cancel
Showing results for 
Search instead for 
Did you mean: 
cancel
1910
Views
0
Helpful
11
Replies

OSPF Load Balancing: preferring the path with the least latency

burugudunski
Beginner
Beginner

Hi,

I am currently load balancing between two paths to my remote site. However, one path has a 300ms rtt and the other is 250ms rtt. I would of course prefer the later. Without messing with the OSPF Cost, is it possible to prefer the second path?

Thank you.

11 Replies 11

juan-ruiz
Beginner
Beginner

Hi yes you can another option is to configure the 300 ms path to use another area other than area 0 and have the 250 ms path be on area 0 so the path takes the backbone area.

but the less intrusive is cost at the interface level or route maps and adjusting metrics being sent to the remote router.

Thanks Juan! I'm not sure of the actual impact if i modify the area os the links Could you expound on the other option

"route maps and adjusting metrics being sent to the remote router."

Here's a simple diagram for your reference.

Perhaps we need a little clarification about what you mean and what results you really want. In the original post you say that you are load balancing between two paths. I assume that this means that you are actively using both paths and sending some traffic over one path and some traffic over the other path. Is this an accurate understanding?

Then you say that you would prefer the lower latency path. Does this still mean that you want to use both paths but to send more traffic over the lower latency path? Or does this mean that you would be satisfied if the lower latency path were preferred and carried all the traffic and the higher latency path was a backup?

Modifying the OSPF cost on one of the interfaces will result in the second alternative where one path is preferred, carries all the traffic, and the other path is a backup.

OSPF does equal cost load balancing and if the two paths have equal cost then OSPF will treat them equally. It is not possible to use OSPF and achieve the result that one path carries more of the traffic than the other path and both paths carry some traffic. You might achieve this with EIGRP or with Performance Routing. But you can not achieve it with OSPF.

HTH

Rick

HTH

Rick

Hi Rick,

I would prefer not to load balance because access in terms of speed, to a remote application will vary. Prioritize the 250ms path and the 300ms path would be a backup link would be the goal.

Yes, i was hoping there is another way than modifying the cost.

Thanks,

Is there a specific reason for avoiding 'cost'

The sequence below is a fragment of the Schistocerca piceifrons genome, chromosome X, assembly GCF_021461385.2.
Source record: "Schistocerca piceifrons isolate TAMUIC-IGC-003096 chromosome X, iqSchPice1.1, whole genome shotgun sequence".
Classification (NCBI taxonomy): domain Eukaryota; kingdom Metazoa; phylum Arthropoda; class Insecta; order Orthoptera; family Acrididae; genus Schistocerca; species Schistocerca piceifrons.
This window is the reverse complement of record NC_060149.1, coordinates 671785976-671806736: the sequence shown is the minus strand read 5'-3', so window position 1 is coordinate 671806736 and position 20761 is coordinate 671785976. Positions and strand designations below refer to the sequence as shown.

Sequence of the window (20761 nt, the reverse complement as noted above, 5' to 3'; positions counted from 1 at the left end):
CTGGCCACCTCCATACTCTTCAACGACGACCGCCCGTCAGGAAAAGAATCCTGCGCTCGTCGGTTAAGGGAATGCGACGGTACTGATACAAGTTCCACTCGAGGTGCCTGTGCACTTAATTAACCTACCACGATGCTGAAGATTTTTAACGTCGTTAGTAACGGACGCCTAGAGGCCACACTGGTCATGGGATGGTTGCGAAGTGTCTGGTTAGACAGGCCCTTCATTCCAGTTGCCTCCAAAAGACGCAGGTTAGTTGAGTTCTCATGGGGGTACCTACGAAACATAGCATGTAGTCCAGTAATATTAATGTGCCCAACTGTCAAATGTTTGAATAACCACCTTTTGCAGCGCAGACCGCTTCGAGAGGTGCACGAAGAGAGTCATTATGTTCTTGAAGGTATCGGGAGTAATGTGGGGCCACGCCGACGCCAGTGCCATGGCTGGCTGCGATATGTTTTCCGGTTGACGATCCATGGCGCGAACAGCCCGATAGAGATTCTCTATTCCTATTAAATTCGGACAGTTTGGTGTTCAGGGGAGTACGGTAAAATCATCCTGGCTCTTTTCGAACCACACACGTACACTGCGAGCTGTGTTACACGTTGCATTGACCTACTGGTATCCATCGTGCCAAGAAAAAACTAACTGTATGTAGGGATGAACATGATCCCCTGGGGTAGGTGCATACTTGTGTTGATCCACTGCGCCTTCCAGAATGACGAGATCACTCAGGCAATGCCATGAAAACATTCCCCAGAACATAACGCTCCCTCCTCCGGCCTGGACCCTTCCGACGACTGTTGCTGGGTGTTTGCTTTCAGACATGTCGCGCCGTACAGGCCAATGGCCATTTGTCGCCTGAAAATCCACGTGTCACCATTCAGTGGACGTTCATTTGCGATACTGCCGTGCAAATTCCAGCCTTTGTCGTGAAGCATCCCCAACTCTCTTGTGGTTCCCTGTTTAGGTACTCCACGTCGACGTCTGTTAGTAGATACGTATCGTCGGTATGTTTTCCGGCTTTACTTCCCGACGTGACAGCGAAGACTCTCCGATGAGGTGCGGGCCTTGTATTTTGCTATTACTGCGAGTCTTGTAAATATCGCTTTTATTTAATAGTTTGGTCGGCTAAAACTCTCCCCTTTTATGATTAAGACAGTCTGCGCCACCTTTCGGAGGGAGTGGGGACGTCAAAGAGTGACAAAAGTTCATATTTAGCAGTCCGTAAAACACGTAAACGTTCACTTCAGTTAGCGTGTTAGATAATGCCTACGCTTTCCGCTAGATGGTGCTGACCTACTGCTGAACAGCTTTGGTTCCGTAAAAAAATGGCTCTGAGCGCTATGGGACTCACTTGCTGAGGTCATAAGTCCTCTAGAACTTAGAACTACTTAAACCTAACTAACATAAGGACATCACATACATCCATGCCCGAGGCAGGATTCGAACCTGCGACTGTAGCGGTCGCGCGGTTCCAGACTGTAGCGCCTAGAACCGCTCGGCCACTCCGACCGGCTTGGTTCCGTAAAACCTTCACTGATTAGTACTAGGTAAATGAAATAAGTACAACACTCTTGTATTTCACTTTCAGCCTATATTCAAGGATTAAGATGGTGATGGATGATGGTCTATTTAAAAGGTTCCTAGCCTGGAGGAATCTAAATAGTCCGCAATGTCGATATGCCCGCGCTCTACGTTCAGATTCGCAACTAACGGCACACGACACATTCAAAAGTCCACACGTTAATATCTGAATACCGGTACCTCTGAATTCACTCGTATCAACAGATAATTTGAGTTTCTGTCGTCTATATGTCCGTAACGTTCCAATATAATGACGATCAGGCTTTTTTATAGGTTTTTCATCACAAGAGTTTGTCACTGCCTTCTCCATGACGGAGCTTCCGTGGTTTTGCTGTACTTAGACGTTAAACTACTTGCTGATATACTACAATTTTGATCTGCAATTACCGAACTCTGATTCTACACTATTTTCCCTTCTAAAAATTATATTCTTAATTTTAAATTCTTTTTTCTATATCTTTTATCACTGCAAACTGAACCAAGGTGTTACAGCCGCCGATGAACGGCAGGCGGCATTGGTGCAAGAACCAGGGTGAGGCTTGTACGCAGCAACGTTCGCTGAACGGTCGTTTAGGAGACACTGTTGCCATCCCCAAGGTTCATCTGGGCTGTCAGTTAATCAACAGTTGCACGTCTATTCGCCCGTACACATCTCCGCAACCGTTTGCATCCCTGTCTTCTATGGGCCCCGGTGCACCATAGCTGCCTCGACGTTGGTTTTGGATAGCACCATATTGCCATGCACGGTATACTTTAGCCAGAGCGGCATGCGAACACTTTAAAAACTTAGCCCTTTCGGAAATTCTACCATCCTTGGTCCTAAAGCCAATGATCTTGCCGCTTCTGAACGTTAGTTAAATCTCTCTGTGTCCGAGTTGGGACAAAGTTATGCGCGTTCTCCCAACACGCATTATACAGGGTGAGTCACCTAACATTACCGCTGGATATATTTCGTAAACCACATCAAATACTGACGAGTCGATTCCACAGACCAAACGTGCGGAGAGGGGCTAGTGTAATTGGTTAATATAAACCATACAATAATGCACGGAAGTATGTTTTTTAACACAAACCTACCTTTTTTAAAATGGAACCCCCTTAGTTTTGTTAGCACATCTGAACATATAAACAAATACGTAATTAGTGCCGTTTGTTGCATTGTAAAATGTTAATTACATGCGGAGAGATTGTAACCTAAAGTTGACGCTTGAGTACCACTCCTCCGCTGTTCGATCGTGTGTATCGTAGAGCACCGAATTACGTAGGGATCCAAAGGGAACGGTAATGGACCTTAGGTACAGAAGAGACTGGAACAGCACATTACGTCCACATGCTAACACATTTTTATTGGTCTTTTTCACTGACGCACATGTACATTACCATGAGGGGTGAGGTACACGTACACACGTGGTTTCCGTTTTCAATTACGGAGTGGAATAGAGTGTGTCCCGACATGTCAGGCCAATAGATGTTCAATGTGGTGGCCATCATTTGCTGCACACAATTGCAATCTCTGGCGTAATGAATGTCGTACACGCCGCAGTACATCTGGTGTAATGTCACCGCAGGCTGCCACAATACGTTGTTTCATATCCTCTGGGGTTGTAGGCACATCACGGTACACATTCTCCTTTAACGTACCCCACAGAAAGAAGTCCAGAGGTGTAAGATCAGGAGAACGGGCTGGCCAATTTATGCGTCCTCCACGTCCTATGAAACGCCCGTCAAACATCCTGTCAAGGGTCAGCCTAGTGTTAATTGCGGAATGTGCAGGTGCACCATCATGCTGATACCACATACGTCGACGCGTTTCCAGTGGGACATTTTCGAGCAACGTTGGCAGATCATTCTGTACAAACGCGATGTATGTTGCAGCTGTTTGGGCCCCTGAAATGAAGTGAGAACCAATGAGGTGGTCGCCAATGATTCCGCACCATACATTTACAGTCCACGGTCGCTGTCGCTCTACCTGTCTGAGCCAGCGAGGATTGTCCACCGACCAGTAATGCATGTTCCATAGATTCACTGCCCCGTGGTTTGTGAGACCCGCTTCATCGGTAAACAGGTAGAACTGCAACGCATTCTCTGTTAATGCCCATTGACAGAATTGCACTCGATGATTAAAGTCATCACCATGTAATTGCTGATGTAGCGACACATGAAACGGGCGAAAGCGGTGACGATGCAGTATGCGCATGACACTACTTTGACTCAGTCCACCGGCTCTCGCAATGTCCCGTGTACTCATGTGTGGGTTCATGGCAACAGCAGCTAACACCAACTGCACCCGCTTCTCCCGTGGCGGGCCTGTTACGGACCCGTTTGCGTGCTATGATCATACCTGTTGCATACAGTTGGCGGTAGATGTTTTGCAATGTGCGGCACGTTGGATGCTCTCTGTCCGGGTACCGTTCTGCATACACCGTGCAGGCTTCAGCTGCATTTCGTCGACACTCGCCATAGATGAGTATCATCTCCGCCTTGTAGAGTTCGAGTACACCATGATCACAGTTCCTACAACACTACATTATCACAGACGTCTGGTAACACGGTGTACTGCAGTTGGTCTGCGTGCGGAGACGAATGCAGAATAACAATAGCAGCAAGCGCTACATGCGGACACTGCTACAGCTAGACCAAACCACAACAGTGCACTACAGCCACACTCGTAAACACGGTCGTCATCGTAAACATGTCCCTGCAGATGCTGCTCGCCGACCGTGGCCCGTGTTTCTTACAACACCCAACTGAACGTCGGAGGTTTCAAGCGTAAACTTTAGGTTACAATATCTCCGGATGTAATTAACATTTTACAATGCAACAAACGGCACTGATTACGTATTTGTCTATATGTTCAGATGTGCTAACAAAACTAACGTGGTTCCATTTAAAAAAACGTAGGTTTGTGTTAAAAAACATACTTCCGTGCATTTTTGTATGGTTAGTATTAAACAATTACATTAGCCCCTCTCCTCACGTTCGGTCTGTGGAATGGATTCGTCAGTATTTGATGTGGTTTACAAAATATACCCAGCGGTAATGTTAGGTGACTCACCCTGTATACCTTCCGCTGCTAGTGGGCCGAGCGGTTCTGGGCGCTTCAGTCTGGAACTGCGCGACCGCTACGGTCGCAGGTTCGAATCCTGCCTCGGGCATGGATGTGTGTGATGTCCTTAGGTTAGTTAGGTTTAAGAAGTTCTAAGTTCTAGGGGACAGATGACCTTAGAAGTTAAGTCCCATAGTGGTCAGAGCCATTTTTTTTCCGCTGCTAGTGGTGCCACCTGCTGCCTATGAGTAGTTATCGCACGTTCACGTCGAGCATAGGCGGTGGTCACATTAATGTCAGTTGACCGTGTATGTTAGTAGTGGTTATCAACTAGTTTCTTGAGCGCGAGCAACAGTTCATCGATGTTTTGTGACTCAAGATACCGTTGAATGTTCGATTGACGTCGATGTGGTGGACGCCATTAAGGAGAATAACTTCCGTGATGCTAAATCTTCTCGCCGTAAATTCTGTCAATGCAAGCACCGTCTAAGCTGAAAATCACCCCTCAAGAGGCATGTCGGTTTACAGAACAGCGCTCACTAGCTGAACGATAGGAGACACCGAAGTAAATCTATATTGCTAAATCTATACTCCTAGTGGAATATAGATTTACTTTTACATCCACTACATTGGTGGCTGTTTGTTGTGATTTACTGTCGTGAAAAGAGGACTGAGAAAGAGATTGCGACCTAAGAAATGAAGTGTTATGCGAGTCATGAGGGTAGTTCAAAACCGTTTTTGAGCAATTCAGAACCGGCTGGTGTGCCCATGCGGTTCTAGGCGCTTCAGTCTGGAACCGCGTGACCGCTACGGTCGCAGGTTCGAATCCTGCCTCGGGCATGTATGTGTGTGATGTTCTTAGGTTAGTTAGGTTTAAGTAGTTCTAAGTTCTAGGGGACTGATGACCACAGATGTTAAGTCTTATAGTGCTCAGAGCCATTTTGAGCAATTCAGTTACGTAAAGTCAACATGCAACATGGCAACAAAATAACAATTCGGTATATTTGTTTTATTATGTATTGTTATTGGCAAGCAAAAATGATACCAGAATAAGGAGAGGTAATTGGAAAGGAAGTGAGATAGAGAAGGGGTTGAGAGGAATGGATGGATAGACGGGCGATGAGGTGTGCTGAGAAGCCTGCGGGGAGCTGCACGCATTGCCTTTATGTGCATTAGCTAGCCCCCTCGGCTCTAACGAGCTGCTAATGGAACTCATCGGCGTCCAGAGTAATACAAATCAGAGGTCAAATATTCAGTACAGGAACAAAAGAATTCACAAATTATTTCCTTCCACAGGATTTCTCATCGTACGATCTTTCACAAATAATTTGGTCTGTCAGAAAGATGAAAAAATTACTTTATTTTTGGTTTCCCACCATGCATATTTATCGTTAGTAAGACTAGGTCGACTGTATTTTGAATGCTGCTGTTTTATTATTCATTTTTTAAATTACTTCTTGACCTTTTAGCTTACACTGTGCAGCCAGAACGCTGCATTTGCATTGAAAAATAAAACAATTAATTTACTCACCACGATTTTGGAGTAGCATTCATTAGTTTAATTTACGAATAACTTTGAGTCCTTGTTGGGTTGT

because with this, you can achieve exactly what you want in a single command.

Sent from Cisco Technical Support iPhone App

Please rate useful posts & remember to mark any solved questions as answered. Thank you.

With OSPF I do not believe that there is any other option that works other than adjusting the OSPF cost on the interface. And that will give you exactly the result that you say you desire - OSPF will prefer the lower cost (lower latency) path and will use the higher cost (higher latency) path as a backup.

HTH

Rick

HTH

Rick

You can configure a route-map on B for the routes sent to C to have higher metrics than the routes on D and set the maximum paths to 1 on the remote router C so it does not install multiple routes into the routing table. Give that a try but a simple interface cost adjustment will fix your problem and the way to go

Do you really think that a route map on B will affect OSPF advertisements? Remember that OSPF advertises LSAs (not routes per se) and that while a route map might affect advertisement of metrics for routes it does not have the capability to change the parameters advertised in OSPF LSAs.

HTH

Rick

HTH

Rick

good point I agree how about if you changed the metric-type?

how do you change the metric type for one path without affecting the other path?

What the original poster says he wants is to get away from equal cost load balancing and to have a preferred path and a backup path. In OSPF the way to do that is to change the cost. You can accomplish that either directly by assigning an OSPF cost to an interface or you can do it indirectly by changing the bandwidth statement on one of the interfaces, which will change the OSPF calculation of the cost. I believe it is better to directly assign the cost than it is to change the bandwidth.

HTH

Rick

HTH

Rick

Great points and you are right.

Getting Started

Find answers to your questions by entering keywords or phrases in the Search bar above. New here? Use these resources to familiarize yourself with the community:

Recognize Your Peers